U.S. Stocks Rise as Energy Companies Rally With Oil Prices

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Traders work on the floor of the New York Stock Exchange on Tuesday. (Reuters/Brendan McDermid)

U.S. stock indexes are a bit higher Wednesday afternoon as energy companies are rallying with the price of oil. Consumer-focused companies are down following weak first-quarter reports from Priceline and Disney. Drugmakers and other health-care companies are also down, as a quiet week of trading continues.

KEEPING SCORE: The Standard & Poor’s 500 index picked up one point, or 0.1 percent, to 2,398 as of 12:43 p.m. Eastern time. The Dow Jones industrial average shed 17 points, or 0.1 percent, to 20,958 as Disney slumped. The Nasdaq composite remained at 6,121 after it set a record high Tuesday. The Russell 2000 index of small-company stocks was up 4 points, or 0.3 percent, to 1,396.

OIL: Benchmark U.S. crude surged $1.55, or 3.4 percent, to $47.43 a barrel in New York. Brent crude, the international standard, gained $1.5, or 3.1 percent, to $50.24 a barrel in London. That sent energy companies higher, as EOG Resources picked up $2.95, or 3.2 percent, to $94.59 and Chevron rose $1.238, or 1.3 percent, to $106.46.

Oil prices started the day higher and made bigger gains after U.S. crude stockpiles shrank more than investors expected last week.

The price of U.S. crude has slumped 16 percent this year. The S&P 500’s energy sector has dropped 10 percent over the same period.

MOUSE MISS: Entertainment giant Walt Disney posted lower sales than investors expected and it said profit at its cable networks declined because programming costs at ESPN remain high. Its stock fell $2.86, or 2.6 percent, to $109.21. Recently Disney stock suffered a five-day losing streak partly brought on by concerns about cable advertising revenue. The stock is trading at its lowest prices since January but is still up almost 5 percent this year.

OUT OF LINE: Revenue for online booking service Priceline was a bit lower than analysts expected and the company’s profit forecast for the current quarter was also disappointing. That sent the stock down $99.13, or 5.2 percent, to $1,812. Priceline has soared 44 percent over the last 12 months.

YIPES, YELP: Online review website Yelp plunged after it slashed its revenue forecast for the year. That followed a disappointing first-quarter report, and analysts said the company struggled to retain customers. The stock sank $6.70, or 19.3 percent, to $28 to reach its lowest price in almost a year.

WATCH OUT: Watchmaker Fossil tumbled after another weaker-than-expected quarterly report. The company said sales of traditional watches and other jewelry continued to fall. Fossil stock traded above $100 a share as recently as December 2014 is now trading at eight-year lows as it fell $4.09, or 22.5 percent, to $14.06.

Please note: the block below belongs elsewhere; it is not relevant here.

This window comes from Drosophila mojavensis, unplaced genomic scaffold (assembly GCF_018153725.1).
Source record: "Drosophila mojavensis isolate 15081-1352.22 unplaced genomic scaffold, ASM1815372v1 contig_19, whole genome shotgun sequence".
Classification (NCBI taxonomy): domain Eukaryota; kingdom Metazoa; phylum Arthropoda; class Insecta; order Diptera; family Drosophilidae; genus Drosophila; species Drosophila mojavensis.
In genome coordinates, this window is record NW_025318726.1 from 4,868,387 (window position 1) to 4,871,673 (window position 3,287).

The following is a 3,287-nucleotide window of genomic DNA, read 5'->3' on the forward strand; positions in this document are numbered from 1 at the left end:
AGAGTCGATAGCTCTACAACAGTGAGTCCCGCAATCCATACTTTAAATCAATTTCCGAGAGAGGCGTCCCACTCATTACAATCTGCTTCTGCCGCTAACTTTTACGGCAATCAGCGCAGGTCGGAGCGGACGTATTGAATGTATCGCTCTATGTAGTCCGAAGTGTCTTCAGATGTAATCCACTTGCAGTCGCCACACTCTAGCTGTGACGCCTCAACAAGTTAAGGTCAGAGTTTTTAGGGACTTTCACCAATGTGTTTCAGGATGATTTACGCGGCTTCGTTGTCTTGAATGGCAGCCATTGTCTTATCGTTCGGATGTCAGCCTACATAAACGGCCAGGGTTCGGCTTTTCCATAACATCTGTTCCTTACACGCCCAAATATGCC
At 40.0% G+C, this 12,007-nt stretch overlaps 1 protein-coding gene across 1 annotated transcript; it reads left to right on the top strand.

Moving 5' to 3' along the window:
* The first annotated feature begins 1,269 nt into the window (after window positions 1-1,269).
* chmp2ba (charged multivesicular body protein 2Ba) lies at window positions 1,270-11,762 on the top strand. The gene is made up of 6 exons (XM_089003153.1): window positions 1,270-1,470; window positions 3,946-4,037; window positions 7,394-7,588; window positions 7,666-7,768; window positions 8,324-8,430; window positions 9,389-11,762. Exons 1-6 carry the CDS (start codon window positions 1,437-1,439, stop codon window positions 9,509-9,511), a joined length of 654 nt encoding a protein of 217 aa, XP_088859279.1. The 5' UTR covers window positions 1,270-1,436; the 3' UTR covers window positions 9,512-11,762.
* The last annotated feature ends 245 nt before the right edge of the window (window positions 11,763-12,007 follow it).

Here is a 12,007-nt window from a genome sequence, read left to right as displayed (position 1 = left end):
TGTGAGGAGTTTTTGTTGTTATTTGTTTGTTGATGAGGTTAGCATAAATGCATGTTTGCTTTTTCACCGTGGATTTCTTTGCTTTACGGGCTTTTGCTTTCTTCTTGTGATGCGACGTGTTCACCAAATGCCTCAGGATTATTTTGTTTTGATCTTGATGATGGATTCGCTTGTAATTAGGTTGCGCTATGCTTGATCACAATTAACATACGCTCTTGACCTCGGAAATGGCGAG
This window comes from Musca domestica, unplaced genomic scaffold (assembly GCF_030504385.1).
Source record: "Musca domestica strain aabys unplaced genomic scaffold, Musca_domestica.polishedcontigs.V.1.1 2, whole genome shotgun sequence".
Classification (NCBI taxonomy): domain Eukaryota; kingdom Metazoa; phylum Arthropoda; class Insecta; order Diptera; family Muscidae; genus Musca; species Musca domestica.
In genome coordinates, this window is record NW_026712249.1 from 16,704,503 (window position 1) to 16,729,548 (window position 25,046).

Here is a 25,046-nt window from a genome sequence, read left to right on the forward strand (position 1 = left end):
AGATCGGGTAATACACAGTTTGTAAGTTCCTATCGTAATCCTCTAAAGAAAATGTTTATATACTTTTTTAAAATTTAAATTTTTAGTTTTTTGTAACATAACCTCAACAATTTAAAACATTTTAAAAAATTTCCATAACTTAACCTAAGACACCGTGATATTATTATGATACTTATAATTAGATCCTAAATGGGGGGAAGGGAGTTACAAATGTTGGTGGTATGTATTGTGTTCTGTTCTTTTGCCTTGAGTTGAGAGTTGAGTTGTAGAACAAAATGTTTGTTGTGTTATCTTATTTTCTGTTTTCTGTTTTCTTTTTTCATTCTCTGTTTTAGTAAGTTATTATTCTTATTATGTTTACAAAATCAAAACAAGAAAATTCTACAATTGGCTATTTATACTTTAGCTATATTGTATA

HEALTH CARE: Botox maker Allergan is on track for its biggest loss in 2017 as its stock fell for the fourth day in a row. It’s trading around three-month lows, down $8.80, or 3.7 percent, at $229.71. That helped take health-care companies lower. Elsewhere biotechnology company Amgen fell $3.06, or 1.9 percent, to $160.16 and EpiPen maker Mylan declined 26 cents to $37.75.

TECH EARNINGS: Video-game maker Electronic Arts and chipmaker Nvidia both reported stronger results than analysts had expected. Electronic Arts rose $14.21, or 14.8 percent, to $110.22 and Nvidia advanced $16.34, or 15.9 percent, to $119.28. Nvidia shares have struggled in the last few months after they tripled in value in 2016, but they are once again near all-time highs.

PRETTY PICTURE: Beauty products maker Coty rallied after its profit and sales topped investor forecasts. The stock had lost about a third of its value over the last year but jumped $2.44, and 13.7 percent, to $20.27.

STOP THE PRESSES: Time, the publisher of Time and People magazines, disclosed a bigger loss and less revenue than Wall Street had expected as print and circulation revenue continued to fall. The company cut its quarterly dividend to four cents from 19 cents, saying it wants to use some of that money to reduce its debts. Its stock fell $2.10, or 13.9 percent, to $13.

BONDS: Bond prices rose. The yield on the 10-year Treasury note fell to 2.39 percent from 2.41 percent.

CURRENCIES: The dollar fell to 114.04 yen from 114.28 yen. The euro rose to $1.0873 from $1.0869.

OVERSEAS: In Britain, the FTSE 100 jumped 0.6 percent. Germany’s DAX rose 0.1 percent and the CAC 40 in France finished unchanged. The Japanese Nikkei 225 gained 0.3 percent and Hong Kong’s Hang Seng index rose 0.5 percent. The Kospi of South Korea fell 1 percent.